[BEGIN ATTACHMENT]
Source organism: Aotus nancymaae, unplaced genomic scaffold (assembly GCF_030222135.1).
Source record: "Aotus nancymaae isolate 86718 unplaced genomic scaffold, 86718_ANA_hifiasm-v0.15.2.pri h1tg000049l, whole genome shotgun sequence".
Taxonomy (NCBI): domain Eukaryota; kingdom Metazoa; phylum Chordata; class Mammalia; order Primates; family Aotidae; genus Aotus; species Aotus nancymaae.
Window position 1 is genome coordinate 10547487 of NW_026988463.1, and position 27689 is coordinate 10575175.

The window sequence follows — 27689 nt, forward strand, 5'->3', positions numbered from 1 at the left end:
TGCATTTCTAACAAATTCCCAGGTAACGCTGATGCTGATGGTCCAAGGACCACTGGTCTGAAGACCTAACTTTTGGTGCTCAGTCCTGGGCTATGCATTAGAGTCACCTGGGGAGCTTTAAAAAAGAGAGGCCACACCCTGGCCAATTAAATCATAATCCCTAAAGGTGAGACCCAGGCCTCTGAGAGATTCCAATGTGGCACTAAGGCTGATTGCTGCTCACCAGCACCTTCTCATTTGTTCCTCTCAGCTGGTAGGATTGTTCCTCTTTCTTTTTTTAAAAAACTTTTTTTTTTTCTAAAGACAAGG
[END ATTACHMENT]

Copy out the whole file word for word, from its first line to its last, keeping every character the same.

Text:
Source organism: Aotus nancymaae, unplaced genomic scaffold (assembly GCF_030222135.1).
Source record: "Aotus nancymaae isolate 86718 unplaced genomic scaffold, 86718_ANA_hifiasm-v0.15.2.pri h1tg000049l, whole genome shotgun sequence".
Taxonomy (NCBI): domain Eukaryota; kingdom Metazoa; phylum Chordata; class Mammalia; order Primates; family Aotidae; genus Aotus; species Aotus nancymaae.
Window position 1 is genome coordinate 10547487 of NW_026988463.1, and position 27689 is coordinate 10575175.

The window sequence follows — 27689 nt, forward strand, 5'->3', positions numbered from 1 at the left end:
TGCATTTCTAACAAATTCCCAGGTAACGCTGATGCTGATGGTCCAAGGACCACTGGTCTGAAGACCTAACTTTTGGTGCTCAGTCCTGGGCTATGCATTAGAGTCACCTGGGGAGCTTTAAAAAAGAGAGGCCACACCCTGGCCAATTAAATCATAATCCCTAAAGGTGAGACCCAGGCCTCTGAGAGATTCCAATGTGGCACTAAGGCTGATTGCTGCTCACCAGCACCTTCTCATTTGTTCCTCTCAGCTGGTAGGATTGTTCCTCTTTCTTTTTTTAAAAAACTTTTTTTTTTTCTAAAGACAAGG